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Pending home sales rise 3.2 percent in March

The National Association of Realtors says pending U.S. home sales rose from February to March as buyers took advantage of deeply discounted prices and low interest rates.
/ Source: The Associated Press

There was another ray of hope Monday for the distressed housing market: the National Association of Realtors said the volume of signed contracts to buy previously occupied homes rose for the second month in a row.

Homebuyers taking advantage of bargain prices, low interest rates and a tax credit for first-time buyers pushed the seasonally adjusted index of pending sales up by 3.2 percent to 84.6 in March.

The results not only beat analysts' flat expectations, but were also 1.1 percent above last year's levels, the first time that has happened since December.

"After nearly three years of freefall, housing activity may have found a floor," wrote Paul Dales, U.S. economist with Capital Economics in Toronto.

The index tracks signed contracts to purchase previously occupied homes. Typically there is a one- to two-month lag between a contract and a done deal, so the index is a barometer for future home sales.

Hopes have been growing that home sales, while still severely depressed, may be finally showing signs of life. Sales of newly built homes were flat in March while sales of existing homes edged down slightly.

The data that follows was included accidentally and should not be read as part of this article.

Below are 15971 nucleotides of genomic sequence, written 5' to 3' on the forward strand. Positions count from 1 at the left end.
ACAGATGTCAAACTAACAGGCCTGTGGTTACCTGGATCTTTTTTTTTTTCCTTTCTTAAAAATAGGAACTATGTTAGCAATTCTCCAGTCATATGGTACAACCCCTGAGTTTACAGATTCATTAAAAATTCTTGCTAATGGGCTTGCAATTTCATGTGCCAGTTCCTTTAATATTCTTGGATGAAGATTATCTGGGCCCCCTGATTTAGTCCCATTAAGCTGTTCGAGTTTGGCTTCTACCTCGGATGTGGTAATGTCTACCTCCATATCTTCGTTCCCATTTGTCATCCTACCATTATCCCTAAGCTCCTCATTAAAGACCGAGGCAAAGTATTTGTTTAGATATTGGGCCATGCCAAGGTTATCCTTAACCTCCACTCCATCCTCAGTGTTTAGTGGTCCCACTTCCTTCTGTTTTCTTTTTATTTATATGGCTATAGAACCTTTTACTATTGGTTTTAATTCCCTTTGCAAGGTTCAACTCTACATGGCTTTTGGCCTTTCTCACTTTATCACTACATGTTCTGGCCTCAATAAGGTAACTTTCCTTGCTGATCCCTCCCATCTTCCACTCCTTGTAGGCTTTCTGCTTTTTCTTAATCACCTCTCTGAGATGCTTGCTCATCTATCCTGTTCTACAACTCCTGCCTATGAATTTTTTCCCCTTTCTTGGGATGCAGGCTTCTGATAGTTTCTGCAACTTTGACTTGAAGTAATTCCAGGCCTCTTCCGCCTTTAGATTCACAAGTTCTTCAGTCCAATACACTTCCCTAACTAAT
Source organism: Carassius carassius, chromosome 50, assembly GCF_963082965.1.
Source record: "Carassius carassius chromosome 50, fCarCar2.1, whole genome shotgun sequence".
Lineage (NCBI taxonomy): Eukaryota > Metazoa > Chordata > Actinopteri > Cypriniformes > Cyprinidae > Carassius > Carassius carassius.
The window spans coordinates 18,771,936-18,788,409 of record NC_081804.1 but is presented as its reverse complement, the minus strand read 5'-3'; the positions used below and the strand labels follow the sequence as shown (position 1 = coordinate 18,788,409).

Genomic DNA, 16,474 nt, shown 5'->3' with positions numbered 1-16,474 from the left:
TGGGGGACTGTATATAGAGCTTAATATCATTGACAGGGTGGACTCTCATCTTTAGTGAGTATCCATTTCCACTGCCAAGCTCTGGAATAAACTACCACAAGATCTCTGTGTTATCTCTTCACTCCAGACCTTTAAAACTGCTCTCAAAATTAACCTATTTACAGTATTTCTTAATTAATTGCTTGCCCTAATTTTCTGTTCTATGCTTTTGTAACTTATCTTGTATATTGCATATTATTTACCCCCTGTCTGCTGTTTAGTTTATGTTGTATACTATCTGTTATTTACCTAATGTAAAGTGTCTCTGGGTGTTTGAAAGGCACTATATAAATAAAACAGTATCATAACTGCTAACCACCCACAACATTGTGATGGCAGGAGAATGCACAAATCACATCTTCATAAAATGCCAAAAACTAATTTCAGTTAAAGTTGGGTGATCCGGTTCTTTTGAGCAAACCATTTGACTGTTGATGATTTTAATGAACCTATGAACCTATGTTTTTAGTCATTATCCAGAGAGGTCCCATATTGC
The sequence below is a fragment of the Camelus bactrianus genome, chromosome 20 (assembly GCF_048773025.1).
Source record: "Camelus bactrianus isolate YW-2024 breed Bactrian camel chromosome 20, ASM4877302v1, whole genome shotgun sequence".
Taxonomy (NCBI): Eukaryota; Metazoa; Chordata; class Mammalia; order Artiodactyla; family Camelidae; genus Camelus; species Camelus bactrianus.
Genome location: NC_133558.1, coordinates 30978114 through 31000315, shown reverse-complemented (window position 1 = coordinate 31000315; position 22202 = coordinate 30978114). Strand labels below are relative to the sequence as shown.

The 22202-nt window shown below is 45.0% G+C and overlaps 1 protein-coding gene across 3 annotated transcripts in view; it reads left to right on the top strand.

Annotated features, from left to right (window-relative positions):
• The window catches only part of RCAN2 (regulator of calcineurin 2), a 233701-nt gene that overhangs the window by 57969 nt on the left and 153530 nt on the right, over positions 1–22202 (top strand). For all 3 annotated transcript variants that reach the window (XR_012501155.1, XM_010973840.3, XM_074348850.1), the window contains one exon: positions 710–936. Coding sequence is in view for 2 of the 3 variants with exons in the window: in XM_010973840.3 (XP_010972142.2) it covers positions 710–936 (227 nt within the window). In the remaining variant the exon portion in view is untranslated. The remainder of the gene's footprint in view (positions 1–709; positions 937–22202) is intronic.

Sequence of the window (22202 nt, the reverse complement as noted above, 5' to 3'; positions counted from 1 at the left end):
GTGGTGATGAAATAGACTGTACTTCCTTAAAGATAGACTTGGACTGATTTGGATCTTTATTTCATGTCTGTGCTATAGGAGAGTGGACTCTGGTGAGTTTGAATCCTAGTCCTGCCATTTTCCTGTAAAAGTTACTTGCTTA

But it's not all bright news out there.

Home prices are expected to keep falling for at least another year, though at a slowing pace. Tens of thousands of homes are tied up in the foreclosure process and not yet for sale. Plus, mounting job losses may keep many buyers from signing a contract for a home.

The Realtors estimate about half of existing home sales are now foreclosures and other must-sell transactions.

Nevertheless, many real estate agents are counting on an $8,000 tax credit for first-time homebuyers as their best hope for boosting flagging sales. That incentive was included in the economic stimulus package passed earlier this year.

"This increase could be the leading edge of first-time buyers responding to very favorable affordability conditions," and the tax credit, Lawrence Yun, the Realtors' chief economist, said in a statement. "We need several months of sustained growth to demonstrate a recovery in housing, which is necessary for the overall economy to turn around."

Pending sales were up 8.5 percent in the South and nearly 4 percent in the West. They fell 5.7 percent in the Northeast and 1 percent in the Midwest.